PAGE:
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View-attachment - Chapter C:4 Corporate Nonliquidating Distributions Learning Objectives After studying this chapter the student should be able to

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C:IO4-1 Chapter C:4 Corporate Nonliquidating Distributions Learning Objectives After studying this chapter, the student should be able to: 1. Calculate current earnings and profits (E&P). 2. Understand the difference between current and accumulated E&P. 3. Determine the tax consequences of nonliquidating property distributions. 4. Determine the tax consequences of stock dividends and the issuance of stock rights. 5. Discern when a stock redemption should be treated as a sale and when it should be treated as a dividend. 6. Explain the tax treatment for preferred stock bailouts. 7. Determine when Sec. 304 applies to a stock sale and its consequences. Areas of Greater Significance Due to the reliance on E&P when calculating the adjusted current earnings portion of the corporate alternative minimum tax, greater emphasis should be placed on the calculation of E&P than just in the determination of when a distribution is a dividend. The tax consequences of property distributions and stock dividends and stock rights should also be emphasized. Areas of Lesser Significance In the interest of time, the instructor may determine that the following areas are best covered by student reading rather than class discussion: 1. Tax planning considerations (Avoiding unreasonable compensation, bootstrap acquisitions, and timing of distributions). 2. Compliance and procedural considerations (Corporate reporting of nondividend distributions, and agreement to terminate interest under Sec. 302(b)(3)). Additionally, preferred stock bailouts and stock redemptions by related corporations should not receive a great deal of emphasis.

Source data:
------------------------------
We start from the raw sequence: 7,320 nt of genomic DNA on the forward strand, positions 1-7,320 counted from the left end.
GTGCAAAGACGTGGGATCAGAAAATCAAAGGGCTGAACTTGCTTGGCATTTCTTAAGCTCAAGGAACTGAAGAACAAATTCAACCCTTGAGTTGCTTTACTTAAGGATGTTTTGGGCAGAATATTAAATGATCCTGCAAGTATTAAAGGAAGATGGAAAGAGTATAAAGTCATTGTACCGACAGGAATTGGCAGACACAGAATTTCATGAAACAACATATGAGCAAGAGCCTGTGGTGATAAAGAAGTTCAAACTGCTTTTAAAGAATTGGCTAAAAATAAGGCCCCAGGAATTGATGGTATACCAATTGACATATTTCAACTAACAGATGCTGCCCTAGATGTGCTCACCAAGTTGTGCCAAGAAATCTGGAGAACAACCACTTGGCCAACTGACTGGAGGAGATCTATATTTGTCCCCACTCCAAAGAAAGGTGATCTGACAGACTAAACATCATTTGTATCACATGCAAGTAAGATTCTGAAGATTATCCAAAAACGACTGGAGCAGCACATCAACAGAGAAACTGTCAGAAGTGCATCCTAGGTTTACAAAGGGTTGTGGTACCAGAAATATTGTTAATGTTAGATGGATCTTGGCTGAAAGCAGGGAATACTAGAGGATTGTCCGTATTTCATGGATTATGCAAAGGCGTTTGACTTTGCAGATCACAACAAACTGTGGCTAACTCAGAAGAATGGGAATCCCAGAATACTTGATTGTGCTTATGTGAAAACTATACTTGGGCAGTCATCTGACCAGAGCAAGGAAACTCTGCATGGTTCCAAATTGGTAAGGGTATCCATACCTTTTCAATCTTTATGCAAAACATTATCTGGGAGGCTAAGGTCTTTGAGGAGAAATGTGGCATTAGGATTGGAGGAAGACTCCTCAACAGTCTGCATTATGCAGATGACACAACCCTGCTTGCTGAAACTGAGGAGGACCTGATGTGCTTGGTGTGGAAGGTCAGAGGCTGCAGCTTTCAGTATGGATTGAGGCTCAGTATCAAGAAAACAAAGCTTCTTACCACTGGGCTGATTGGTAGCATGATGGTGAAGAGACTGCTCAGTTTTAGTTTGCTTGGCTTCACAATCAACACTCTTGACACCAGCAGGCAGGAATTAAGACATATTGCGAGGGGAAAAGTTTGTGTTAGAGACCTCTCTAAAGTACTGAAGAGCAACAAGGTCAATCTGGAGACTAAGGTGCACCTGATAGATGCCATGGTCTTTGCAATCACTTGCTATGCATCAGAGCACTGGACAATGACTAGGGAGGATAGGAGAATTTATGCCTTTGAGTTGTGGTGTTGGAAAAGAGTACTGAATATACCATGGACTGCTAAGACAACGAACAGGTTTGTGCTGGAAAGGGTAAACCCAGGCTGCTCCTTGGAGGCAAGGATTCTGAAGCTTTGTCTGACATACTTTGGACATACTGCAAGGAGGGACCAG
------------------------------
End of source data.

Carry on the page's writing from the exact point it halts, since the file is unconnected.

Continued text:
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C:IO4-2 Problem Areas for Students The following areas may prove especially difficult for students: 1. The attribution rules for stock redemptions. 2. Stock redemptions by related corporations. 3. Calculation of E&P. Highlights of Recent Tax Law Changes As a result of the 2003 Act, qualified dividends received by a noncorporate shareholder through 2010 are subject to a maximum 15% rate. The long-term capital gains rate for noncorporate shareholders is also 15%. Section 311(b)(2) provides that when property is distributed subject to a liability, or the shareholder assumes a liability of the distributing corporation, the FMV of the property is at least equal to the amount of the liability. The basis of the property is equal to the amount of the liability. Teaching Tips 1. When explaining the effects of a particular transaction on earnings and profits (e.g., a distribution of appreciated property or the making of a stock redemption), it can be helpful to use “T” accounts to show the increases and decreases that occur to E&P. 2. Example C:4-16 provides an example illustrating the point made in the previous section relating to the distribution of property subject to a liability. p. C:4-10. 3.
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This note was uploaded on 05/26/2011 for the course ACC 497 taught by Professor Jones during the Spring '09 term at University of Phoenix.

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View-attachment - Chapter C:4 Corporate Nonliquidating Distributions Learning Objectives After studying this chapter the student should be able to

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